It’s All About Relationships

Good visuals for learning must support an awareness of the relationship between your use of the visuals and the content. You need to be concerned with how things look (form) as well as with content (subject matter). Content is the key to getting the information out; it is the message. Form, on the other hand, is what attracts the learners’ attention and holds it. It is what has the greatest impact on your learner and their learning. Form is what first relates to the affective domain or your emotions. A great example of this is abstract art that can have an emotional impact without a particular overt message. It is, however, the working relationship between form and content that makes the difference. By using the right combinations you can not only inform but also make an impression upon the learner’s mind.

When creating visuals for learning we are working in two dimensions with three very important tenets: visual components, relationships, and imagination.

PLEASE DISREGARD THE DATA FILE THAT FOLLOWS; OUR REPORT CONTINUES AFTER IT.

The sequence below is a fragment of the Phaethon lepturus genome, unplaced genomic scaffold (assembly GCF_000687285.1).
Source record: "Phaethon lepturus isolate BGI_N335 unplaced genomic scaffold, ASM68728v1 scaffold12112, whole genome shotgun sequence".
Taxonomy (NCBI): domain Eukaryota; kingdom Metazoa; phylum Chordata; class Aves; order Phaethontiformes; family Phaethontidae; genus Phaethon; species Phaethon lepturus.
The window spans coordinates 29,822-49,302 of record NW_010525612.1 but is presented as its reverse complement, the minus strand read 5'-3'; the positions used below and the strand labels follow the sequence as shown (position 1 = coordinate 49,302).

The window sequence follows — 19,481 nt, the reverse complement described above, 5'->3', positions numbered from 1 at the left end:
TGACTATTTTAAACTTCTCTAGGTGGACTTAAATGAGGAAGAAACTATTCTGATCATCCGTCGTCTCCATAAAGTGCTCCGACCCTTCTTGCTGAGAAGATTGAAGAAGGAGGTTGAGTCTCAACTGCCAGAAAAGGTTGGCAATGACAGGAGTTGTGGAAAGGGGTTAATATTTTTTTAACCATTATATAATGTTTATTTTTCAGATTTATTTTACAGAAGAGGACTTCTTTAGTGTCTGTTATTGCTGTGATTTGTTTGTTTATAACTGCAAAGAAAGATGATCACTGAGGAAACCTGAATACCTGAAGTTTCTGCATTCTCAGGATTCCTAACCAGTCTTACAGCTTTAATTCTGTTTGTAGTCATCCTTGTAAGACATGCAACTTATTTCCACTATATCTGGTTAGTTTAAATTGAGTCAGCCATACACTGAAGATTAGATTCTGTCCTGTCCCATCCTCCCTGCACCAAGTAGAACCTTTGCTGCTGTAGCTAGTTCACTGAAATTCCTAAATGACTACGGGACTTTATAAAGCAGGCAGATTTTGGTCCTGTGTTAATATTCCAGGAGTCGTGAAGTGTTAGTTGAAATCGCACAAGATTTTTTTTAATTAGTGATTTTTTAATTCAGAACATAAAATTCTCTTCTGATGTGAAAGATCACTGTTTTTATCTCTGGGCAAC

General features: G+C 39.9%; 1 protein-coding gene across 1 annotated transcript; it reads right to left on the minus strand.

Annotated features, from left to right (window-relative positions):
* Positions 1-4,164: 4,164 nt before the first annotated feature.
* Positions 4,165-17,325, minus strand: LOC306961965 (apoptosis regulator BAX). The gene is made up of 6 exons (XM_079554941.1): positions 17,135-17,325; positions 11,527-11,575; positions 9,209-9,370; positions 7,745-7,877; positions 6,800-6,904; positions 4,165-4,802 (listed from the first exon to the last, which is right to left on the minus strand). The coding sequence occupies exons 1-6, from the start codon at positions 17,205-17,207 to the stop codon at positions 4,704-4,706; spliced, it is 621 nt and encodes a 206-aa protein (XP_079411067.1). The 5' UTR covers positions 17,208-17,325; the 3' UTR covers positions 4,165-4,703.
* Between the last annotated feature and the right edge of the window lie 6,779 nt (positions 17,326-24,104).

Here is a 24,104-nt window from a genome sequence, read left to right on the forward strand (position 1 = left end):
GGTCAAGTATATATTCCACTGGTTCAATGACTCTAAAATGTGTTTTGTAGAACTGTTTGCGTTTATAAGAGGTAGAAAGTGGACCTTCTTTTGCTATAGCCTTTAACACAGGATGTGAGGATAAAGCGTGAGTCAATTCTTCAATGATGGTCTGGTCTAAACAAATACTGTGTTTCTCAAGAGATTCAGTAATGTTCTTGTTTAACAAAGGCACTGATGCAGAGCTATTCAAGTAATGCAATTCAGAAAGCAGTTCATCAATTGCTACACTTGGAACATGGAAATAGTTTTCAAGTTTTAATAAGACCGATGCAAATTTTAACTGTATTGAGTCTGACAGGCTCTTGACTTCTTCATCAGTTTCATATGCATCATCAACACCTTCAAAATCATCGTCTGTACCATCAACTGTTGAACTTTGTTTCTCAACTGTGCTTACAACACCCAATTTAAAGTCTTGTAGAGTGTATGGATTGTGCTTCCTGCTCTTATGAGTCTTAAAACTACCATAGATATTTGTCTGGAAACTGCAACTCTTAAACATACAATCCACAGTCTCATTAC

Visual components are all the things that make up the image. As stated earlier, the learner takes the screen into his or her mind as an entire image, not as individual components— at least initially. It is the combination of the smaller components like line, shape and color that creates the larger image for the learner.
Different colors, shapes and textures have different effects on the learner. The first area affected is the affective domain or what the learner feels about what he or she sees. The next is the cognitive domain. What are they giving their attention to? Is there too much to absorb? The combination of the impact on the affective domain and the cognitive domain affects the learning. It may not be apparent right away what that effect is, but there is always an effect.

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